As the early life went out of the final, Spurs were able to establish a foothold and create a series of promising openings down the flanks, only to fail to find the decisive final ball.
Spurs had successfully kept Ronaldo at arm's length, while youngster Welbeck was having a tough time making an impact in the face of the physical presence of Dawson and King.
Indeed, it only took Ferguson only 10 minutes after the break to decide to remove Welbeck and introduce Anderson into midfield.
And United came within inches of breaking the deadlock on the hour when Tevez was just off target as he tried to divert Evans' shot past Gomes.
Ronaldo's frustration was plain to see when he was booked for diving by referee Chris Foy in the 66th minute as he tumbled in a collision with Spurs captain King just inside the area - a decision that was a desperately close call.
Ronaldo thought he should have had a second-half penalty
Foster justified his inclusion with a stunning save from Lennon after 70 minutes after Benoit Assou-Ekotto's cross found him in space 12 yards out.
The United keeper's opposite number Gomes had been well protected, but he was called in to action to collect a shot from Anderson at the second attempt.
John O'Shea, who had been fortunate to escape a second yellow card for a tackle on Luka Modric that went unpunished, was replaced by Nemanja Vidic as Ferguson stiffened up United's central defence.
Ronaldo almost won the cup for United in the dying seconds of stoppage time when he cut inside and lashed in a shot that bounced off the upright with Nani unable to turn in the rebound.
It meant extra time - and the inevitable introduction of Ryan Giggs for the tiring Gibson.
Lennon had been at the heart of most of Spurs' best moments, but he had run himself to a standstill and it was no surprise when he was replaced by Bentley 10 minutes into extra-time.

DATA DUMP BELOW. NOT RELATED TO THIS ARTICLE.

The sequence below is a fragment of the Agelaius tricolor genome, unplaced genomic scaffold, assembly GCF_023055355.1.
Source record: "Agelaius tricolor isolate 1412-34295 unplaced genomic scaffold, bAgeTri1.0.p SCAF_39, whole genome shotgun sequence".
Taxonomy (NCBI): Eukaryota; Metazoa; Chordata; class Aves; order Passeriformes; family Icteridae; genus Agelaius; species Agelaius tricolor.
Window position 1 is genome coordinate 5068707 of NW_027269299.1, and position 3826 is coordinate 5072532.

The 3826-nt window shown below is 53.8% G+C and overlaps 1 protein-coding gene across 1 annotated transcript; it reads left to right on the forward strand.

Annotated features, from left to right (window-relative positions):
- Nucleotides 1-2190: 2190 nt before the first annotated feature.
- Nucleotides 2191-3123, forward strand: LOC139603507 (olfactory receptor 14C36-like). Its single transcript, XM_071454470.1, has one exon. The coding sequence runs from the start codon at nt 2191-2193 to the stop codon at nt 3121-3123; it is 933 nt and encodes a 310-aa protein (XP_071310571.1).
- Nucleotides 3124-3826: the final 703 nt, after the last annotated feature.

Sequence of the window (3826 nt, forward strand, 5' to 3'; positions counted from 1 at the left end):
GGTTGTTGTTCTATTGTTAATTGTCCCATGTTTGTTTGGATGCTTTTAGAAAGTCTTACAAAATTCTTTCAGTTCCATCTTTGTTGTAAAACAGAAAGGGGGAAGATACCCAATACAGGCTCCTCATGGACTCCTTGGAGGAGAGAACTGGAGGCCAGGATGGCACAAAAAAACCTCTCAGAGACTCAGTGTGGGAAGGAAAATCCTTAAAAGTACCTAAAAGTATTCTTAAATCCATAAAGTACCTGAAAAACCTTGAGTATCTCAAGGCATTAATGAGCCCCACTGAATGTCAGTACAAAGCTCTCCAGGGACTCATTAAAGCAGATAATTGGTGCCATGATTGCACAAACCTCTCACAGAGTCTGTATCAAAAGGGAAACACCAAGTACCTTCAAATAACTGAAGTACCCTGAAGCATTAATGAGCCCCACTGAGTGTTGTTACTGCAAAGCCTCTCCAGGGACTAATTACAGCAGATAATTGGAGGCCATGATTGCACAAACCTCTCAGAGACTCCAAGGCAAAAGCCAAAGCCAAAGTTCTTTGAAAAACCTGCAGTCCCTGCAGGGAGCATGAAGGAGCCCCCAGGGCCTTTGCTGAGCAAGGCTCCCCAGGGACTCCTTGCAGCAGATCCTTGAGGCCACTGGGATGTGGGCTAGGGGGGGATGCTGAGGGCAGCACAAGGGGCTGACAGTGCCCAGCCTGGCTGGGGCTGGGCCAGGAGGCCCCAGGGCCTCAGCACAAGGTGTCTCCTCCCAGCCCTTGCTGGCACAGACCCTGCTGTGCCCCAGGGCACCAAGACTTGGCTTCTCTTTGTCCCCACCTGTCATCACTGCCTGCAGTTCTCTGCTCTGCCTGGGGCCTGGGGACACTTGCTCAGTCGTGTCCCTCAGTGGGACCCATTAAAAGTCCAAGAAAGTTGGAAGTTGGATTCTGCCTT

As fatigue sent in among both sets of players, it was going to take a mistake or a moment of inspiration to decide the destiny of the cup in the closing stages. Modric almost provided it after 115 minutes with a run into the box that ended with Foster saving well with his legs from Darren Bent.
And Evra almost did likewise at the other end with a shot that was just over the top as Gomes could only look on.
It was the last meaningful action as a final that was high on endeavour but low on moments of genuine quality went to penalties.
Giggs gave United the perfect start in the shoot-out, and Foster set up the win with a fine save from O'Hara's spot-kick.
Tevez and Corluka exchanged successful penalties, but Bentley sent his wide after Ronaldo had slotted his away.
Anderson stepped forward to complete the formalities and United had achieved the second part of their pursuit of the five major trophies on offer to them this season.
Man Utd: Foster, O'Shea (Vidic 76), Evans, Ferdinand, Evra, Ronaldo, Scholes, Gibson (Giggs 91), Nani, Tevez, Welbeck (Anderson 56).
Subs Not Used: Kuszczak, Park, Possebon, Eckersley.